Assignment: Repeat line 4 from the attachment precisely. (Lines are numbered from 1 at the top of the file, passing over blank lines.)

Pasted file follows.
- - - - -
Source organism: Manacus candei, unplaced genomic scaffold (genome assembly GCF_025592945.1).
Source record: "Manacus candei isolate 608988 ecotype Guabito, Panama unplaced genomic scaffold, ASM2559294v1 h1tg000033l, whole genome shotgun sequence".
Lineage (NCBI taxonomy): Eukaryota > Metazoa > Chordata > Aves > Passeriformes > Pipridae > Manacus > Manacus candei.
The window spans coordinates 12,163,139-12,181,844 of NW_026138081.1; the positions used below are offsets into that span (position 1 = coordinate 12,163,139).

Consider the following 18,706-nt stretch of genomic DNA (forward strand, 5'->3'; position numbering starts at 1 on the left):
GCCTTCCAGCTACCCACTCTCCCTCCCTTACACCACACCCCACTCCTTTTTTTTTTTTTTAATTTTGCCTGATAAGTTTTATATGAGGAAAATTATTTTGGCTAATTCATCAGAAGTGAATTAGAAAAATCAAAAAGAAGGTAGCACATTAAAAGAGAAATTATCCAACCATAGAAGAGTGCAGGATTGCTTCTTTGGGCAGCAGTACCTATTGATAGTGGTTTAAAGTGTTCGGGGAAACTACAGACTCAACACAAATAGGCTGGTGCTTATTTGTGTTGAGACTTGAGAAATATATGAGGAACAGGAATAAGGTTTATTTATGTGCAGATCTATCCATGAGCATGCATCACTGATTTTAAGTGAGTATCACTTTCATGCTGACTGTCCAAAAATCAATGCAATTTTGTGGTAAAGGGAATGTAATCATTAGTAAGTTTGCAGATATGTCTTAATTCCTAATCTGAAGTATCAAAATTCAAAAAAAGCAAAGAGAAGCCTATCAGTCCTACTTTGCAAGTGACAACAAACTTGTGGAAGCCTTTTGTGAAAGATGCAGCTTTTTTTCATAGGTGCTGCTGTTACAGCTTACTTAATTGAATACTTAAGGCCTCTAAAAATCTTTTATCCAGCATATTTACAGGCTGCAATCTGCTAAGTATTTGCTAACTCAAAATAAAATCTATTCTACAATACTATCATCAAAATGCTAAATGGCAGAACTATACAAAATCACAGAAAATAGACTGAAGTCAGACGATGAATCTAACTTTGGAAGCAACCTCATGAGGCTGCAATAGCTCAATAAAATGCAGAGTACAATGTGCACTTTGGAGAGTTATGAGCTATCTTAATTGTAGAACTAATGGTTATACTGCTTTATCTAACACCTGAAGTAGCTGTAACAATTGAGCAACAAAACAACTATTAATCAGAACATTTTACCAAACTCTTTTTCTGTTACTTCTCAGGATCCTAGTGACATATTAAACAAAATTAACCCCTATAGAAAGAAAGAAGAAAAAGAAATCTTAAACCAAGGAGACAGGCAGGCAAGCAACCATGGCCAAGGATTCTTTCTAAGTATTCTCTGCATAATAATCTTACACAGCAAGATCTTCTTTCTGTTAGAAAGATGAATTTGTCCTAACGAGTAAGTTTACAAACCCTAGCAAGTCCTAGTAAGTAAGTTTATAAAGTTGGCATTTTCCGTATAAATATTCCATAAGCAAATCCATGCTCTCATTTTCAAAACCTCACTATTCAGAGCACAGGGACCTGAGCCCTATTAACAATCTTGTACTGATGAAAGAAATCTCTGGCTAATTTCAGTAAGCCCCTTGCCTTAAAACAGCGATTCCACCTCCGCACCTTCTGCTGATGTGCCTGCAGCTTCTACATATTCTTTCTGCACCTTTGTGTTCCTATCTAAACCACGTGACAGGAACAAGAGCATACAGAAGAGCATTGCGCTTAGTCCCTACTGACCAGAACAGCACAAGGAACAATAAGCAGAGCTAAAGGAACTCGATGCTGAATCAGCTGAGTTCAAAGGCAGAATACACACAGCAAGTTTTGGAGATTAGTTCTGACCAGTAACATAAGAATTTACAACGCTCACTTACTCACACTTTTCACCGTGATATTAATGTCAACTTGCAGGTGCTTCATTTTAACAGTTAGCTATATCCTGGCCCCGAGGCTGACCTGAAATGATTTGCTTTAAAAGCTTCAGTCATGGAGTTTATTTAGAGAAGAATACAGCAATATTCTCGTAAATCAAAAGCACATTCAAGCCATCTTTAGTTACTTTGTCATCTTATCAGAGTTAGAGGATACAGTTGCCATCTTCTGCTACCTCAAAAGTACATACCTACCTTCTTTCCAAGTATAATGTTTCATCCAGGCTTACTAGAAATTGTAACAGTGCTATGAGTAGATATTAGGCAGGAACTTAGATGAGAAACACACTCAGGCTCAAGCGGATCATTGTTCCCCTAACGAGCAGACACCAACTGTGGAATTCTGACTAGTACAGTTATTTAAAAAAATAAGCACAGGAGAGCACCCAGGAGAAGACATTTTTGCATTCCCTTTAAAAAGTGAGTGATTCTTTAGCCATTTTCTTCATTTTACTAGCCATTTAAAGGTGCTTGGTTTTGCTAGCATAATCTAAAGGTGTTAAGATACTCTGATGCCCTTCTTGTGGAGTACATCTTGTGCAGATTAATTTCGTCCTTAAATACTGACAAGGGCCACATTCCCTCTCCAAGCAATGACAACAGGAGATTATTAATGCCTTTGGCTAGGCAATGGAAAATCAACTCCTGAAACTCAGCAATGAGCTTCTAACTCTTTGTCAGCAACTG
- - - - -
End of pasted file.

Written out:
The window spans coordinates 12,163,139-12,181,844 of NW_026138081.1; the positions used below are offsets into that span (position 1 = coordinate 12,163,139).